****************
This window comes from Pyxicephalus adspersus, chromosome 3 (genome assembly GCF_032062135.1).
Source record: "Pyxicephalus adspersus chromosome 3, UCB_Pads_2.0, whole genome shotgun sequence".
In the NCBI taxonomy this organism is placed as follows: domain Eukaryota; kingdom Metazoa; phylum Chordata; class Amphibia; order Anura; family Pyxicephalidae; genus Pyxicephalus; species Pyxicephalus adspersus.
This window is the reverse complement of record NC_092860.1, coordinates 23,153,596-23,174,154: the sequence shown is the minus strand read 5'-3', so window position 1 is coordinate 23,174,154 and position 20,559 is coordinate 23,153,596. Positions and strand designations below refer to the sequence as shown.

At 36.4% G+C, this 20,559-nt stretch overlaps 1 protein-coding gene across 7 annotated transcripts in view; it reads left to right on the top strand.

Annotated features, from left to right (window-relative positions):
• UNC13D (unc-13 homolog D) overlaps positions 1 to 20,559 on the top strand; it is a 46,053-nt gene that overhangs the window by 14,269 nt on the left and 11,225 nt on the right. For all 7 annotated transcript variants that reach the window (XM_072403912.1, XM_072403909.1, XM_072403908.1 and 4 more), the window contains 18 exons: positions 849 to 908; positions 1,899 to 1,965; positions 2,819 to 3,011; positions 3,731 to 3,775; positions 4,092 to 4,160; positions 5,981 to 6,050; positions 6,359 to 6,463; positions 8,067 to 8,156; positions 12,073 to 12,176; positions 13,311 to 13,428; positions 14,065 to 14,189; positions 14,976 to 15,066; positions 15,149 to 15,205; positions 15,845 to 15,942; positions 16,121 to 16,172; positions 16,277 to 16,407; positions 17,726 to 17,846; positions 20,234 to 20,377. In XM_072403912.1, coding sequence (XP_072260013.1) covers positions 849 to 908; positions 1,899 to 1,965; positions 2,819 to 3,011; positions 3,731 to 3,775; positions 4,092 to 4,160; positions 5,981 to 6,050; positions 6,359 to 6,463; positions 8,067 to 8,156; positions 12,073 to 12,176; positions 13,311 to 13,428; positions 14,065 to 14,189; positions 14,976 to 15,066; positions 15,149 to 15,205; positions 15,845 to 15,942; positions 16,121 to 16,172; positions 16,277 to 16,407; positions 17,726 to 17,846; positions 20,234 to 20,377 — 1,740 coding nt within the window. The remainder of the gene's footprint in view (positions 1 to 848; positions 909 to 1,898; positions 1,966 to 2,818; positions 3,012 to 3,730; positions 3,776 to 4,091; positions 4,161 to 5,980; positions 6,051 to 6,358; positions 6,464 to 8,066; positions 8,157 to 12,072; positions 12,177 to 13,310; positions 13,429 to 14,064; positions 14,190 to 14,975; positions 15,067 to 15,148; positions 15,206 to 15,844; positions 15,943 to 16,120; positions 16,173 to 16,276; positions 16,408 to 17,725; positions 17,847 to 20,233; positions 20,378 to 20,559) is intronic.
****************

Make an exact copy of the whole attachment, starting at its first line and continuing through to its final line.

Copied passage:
This window comes from Pyxicephalus adspersus, chromosome 3 (genome assembly GCF_032062135.1).
Source record: "Pyxicephalus adspersus chromosome 3, UCB_Pads_2.0, whole genome shotgun sequence".
In the NCBI taxonomy this organism is placed as follows: domain Eukaryota; kingdom Metazoa; phylum Chordata; class Amphibia; order Anura; family Pyxicephalidae; genus Pyxicephalus; species Pyxicephalus adspersus.
This window is the reverse complement of record NC_092860.1, coordinates 23,153,596-23,174,154: the sequence shown is the minus strand read 5'-3', so window position 1 is coordinate 23,174,154 and position 20,559 is coordinate 23,153,596. Positions and strand designations below refer to the sequence as shown.

At 36.4% G+C, this 20,559-nt stretch overlaps 1 protein-coding gene across 7 annotated transcripts in view; it reads left to right on the top strand.

Annotated features, from left to right (window-relative positions):
• UNC13D (unc-13 homolog D) overlaps positions 1 to 20,559 on the top strand; it is a 46,053-nt gene that overhangs the window by 14,269 nt on the left and 11,225 nt on the right. For all 7 annotated transcript variants that reach the window (XM_072403912.1, XM_072403909.1, XM_072403908.1 and 4 more), the window contains 18 exons: positions 849 to 908; positions 1,899 to 1,965; positions 2,819 to 3,011; positions 3,731 to 3,775; positions 4,092 to 4,160; positions 5,981 to 6,050; positions 6,359 to 6,463; positions 8,067 to 8,156; positions 12,073 to 12,176; positions 13,311 to 13,428; positions 14,065 to 14,189; positions 14,976 to 15,066; positions 15,149 to 15,205; positions 15,845 to 15,942; positions 16,121 to 16,172; positions 16,277 to 16,407; positions 17,726 to 17,846; positions 20,234 to 20,377. In XM_072403912.1, coding sequence (XP_072260013.1) covers positions 849 to 908; positions 1,899 to 1,965; positions 2,819 to 3,011; positions 3,731 to 3,775; positions 4,092 to 4,160; positions 5,981 to 6,050; positions 6,359 to 6,463; positions 8,067 to 8,156; positions 12,073 to 12,176; positions 13,311 to 13,428; positions 14,065 to 14,189; positions 14,976 to 15,066; positions 15,149 to 15,205; positions 15,845 to 15,942; positions 16,121 to 16,172; positions 16,277 to 16,407; positions 17,726 to 17,846; positions 20,234 to 20,377 — 1,740 coding nt within the window. The remainder of the gene's footprint in view (positions 1 to 848; positions 909 to 1,898; positions 1,966 to 2,818; positions 3,012 to 3,730; positions 3,776 to 4,091; positions 4,161 to 5,980; positions 6,051 to 6,358; positions 6,464 to 8,066; positions 8,157 to 12,072; positions 12,177 to 13,310; positions 13,429 to 14,064; positions 14,190 to 14,975; positions 15,067 to 15,148; positions 15,206 to 15,844; positions 15,943 to 16,120; positions 16,173 to 16,276; positions 16,408 to 17,725; positions 17,847 to 20,233; positions 20,378 to 20,559) is intronic.